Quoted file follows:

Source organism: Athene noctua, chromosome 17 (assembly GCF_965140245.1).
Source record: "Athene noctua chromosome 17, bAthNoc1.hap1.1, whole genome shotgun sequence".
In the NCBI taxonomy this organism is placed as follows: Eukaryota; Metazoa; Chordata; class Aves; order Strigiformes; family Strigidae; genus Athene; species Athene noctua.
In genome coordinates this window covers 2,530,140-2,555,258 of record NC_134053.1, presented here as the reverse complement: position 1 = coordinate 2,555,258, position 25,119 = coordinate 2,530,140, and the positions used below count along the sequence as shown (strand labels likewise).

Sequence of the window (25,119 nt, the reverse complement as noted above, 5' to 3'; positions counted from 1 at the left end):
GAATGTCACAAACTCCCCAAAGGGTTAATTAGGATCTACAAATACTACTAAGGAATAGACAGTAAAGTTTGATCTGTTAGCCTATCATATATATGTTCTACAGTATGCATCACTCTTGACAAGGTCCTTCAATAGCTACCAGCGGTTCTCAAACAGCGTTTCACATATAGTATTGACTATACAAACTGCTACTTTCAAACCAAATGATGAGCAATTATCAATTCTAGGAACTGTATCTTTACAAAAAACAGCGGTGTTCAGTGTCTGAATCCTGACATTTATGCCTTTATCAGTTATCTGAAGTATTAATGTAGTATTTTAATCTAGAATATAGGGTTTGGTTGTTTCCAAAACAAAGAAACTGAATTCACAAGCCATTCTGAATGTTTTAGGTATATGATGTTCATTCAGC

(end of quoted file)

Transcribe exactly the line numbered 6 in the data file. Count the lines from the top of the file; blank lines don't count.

GAATGTCACAAACTCCCCAAAGGGTTAATTAGGATCTACAAATACTACTAAGGAATAGACAGTAAAGTTTGATCTGTTAGCCTATCATATATATGTTCTACAGTATGCATCACTCTTGACAAGGTCCTTCAATAGCTACCAGCGGTTCTCAAACAGCGTTTCACATATAGTATTGACTATACAAACTGCTACTTTCAAACCAAATGATGAGCAATTATCAATTCTAGGAACTGTATCTTTACAAAAAACAGCGGTGTTCAGTGTCTGAATCCTGACATTTATGCCTTTATCAGTTATCTGAAGTATTAATGTAGTATTTTAATCTAGAATATAGGGTTTGGTTGTTTCCAAAACAAAGAAACTGAATTCACAAGCCATTCTGAATGTTTTAGGTATATGATGTTCATTCAGC